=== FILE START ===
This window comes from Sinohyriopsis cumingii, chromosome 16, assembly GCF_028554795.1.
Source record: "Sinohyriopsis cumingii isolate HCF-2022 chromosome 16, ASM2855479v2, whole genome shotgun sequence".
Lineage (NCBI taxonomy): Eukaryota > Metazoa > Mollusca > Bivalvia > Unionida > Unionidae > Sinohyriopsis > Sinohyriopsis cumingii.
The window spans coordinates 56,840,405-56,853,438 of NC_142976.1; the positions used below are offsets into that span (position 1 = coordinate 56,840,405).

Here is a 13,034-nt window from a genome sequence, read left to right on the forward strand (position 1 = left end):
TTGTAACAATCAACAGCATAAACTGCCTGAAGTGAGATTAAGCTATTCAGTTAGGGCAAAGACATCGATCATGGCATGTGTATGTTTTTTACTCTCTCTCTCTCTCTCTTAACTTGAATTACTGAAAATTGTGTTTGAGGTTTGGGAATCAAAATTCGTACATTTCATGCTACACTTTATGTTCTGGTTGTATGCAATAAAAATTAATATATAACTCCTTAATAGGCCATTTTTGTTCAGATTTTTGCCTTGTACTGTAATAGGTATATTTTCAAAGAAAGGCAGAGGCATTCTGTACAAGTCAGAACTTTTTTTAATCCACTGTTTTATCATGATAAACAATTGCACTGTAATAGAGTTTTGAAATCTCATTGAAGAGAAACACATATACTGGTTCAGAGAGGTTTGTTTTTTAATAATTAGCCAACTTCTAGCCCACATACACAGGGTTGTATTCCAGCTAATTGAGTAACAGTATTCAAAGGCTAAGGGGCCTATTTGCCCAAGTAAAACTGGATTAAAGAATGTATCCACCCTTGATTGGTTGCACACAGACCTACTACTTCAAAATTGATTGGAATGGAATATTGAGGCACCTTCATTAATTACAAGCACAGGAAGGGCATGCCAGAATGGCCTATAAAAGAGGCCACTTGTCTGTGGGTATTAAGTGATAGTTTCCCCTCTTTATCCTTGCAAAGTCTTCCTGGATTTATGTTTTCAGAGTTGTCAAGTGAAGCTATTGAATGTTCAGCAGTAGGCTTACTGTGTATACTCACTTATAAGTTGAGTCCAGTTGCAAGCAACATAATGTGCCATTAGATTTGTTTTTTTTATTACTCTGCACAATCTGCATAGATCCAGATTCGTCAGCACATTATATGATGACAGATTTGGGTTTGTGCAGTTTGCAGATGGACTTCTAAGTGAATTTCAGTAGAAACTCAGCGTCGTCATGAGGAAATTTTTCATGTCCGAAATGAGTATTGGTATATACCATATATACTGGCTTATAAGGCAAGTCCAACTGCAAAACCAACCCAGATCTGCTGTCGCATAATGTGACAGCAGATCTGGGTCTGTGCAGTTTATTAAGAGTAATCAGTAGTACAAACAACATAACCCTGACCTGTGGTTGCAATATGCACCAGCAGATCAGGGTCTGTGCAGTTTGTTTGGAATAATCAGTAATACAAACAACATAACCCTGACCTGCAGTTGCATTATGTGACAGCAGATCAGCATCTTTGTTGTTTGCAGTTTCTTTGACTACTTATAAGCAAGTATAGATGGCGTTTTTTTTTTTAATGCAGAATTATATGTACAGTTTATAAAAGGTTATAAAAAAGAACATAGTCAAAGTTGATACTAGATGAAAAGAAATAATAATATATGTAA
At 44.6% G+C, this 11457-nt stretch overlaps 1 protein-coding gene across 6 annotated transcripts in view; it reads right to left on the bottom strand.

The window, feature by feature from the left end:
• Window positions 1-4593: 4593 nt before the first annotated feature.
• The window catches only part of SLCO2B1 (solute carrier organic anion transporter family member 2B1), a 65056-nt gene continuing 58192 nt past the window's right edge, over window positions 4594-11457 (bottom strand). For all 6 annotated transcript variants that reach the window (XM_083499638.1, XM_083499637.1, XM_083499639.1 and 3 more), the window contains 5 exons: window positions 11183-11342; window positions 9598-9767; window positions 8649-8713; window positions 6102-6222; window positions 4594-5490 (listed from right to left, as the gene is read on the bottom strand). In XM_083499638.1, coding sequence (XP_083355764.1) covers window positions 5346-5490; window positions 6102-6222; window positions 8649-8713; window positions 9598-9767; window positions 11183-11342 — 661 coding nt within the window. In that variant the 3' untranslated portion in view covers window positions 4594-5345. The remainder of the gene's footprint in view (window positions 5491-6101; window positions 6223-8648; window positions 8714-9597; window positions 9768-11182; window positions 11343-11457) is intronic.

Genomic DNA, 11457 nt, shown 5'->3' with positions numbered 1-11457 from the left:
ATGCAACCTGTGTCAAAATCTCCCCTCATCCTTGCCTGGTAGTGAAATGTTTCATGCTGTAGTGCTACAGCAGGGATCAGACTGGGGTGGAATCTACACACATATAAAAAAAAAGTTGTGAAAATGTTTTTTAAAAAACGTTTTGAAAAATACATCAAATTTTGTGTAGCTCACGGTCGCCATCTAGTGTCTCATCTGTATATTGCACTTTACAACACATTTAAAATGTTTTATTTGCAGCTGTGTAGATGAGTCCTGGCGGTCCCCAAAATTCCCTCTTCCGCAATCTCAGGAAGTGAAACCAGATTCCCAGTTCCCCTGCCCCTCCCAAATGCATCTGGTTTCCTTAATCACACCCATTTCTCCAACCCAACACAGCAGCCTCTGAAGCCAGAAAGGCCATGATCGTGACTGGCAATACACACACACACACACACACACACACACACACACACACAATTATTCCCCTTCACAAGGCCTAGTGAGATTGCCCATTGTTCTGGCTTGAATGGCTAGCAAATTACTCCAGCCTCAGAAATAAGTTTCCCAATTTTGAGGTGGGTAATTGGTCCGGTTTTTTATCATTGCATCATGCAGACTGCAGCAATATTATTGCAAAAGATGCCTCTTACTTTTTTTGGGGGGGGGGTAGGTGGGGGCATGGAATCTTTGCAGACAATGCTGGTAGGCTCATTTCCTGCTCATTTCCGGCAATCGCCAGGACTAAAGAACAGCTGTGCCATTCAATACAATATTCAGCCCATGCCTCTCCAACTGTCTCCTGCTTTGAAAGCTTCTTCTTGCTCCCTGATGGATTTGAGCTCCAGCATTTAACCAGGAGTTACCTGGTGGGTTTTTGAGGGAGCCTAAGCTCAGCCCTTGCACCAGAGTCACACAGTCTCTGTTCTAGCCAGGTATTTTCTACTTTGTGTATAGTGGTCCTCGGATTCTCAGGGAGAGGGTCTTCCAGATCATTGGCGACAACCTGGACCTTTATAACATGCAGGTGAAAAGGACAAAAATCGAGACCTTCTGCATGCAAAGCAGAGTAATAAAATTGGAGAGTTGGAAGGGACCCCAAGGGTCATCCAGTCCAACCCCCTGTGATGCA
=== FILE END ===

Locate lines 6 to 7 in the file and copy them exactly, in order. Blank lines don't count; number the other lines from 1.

TTGTAACAATCAACAGCATAAACTGCCTGAAGTGAGATTAAGCTATTCAGTTAGGGCAAAGACATCGATCATGGCATGTGTATGTTTTTTACTCTCTCTCTCTCTCTCTTAACTTGAATTACTGAAAATTGTGTTTGAGGTTTGGGAATCAAAATTCGTACATTTCATGCTACACTTTATGTTCTGGTTGTATGCAATAAAAATTAATATATAACTCCTTAATAGGCCATTTTTGTTCAGATTTTTGCCTTGTACTGTAATAGGTATATTTTCAAAGAAAGGCAGAGGCATTCTGTACAAGTCAGAACTTTTTTTAATCCACTGTTTTATCATGATAAACAATTGCACTGTAATAGAGTTTTGAAATCTCATTGAAGAGAAACACATATACTGGTTCAGAGAGGTTTGTTTTTTAATAATTAGCCAACTTCTAGCCCACATACACAGGGTTGTATTCCAGCTAATTGAGTAACAGTATTCAAAGGCTAAGGGGCCTATTTGCCCAAGTAAAACTGGATTAAAGAATGTATCCACCCTTGATTGGTTGCACACAGACCTACTACTTCAAAATTGATTGGAATGGAATATTGAGGCACCTTCATTAATTACAAGCACAGGAAGGGCATGCCAGAATGGCCTATAAAAGAGGCCACTTGTCTGTGGGTATTAAGTGATAGTTTCCCCTCTTTATCCTTGCAAAGTCTTCCTGGATTTATGTTTTCAGAGTTGTCAAGTGAAGCTATTGAATGTTCAGCAGTAGGCTTACTGTGTATACTCACTTATAAGTTGAGTCCAGTTGCAAGCAACATAATGTGCCATTAGATTTGTTTTTTTTATTACTCTGCACAATCTGCATAGATCCAGATTCGTCAGCACATTATATGATGACAGATTTGGGTTTGTGCAGTTTGCAGATGGACTTCTAAGTGAATTTCAGTAGAAACTCAGCGTCGTCATGAGGAAATTTTTCATGTCCGAAATGAGTATTGGTATATACCATATATACTGGCTTATAAGGCAAGTCCAACTGCAAAACCAACCCAGATCTGCTGTCGCATAATGTGACAGCAGATCTGGGTCTGTGCAGTTTATTAAGAGTAATCAGTAGTACAAACAACATAACCCTGACCTGTGGTTGCAATATGCACCAGCAGATCAGGGTCTGTGCAGTTTGTTTGGAATAATCAGTAATACAAACAACATAACCCTGACCTGCAGTTGCATTATGTGACAGCAGATCAGCATCTTTGTTGTTTGCAGTTTCTTTGACTACTTATAAGCAAGTATAGATGGCGTTTTTTTTTTTAATGCAGAATTATATGTACAGTTTATAAAAGGTTATAAAAAAGAACATAGTCAAAGTTGATACTAGATGAAAAGAAATAATAATATATGTAA
At 44.6% G+C, this 11457-nt stretch overlaps 1 protein-coding gene across 6 annotated transcripts in view; it reads right to left on the bottom strand.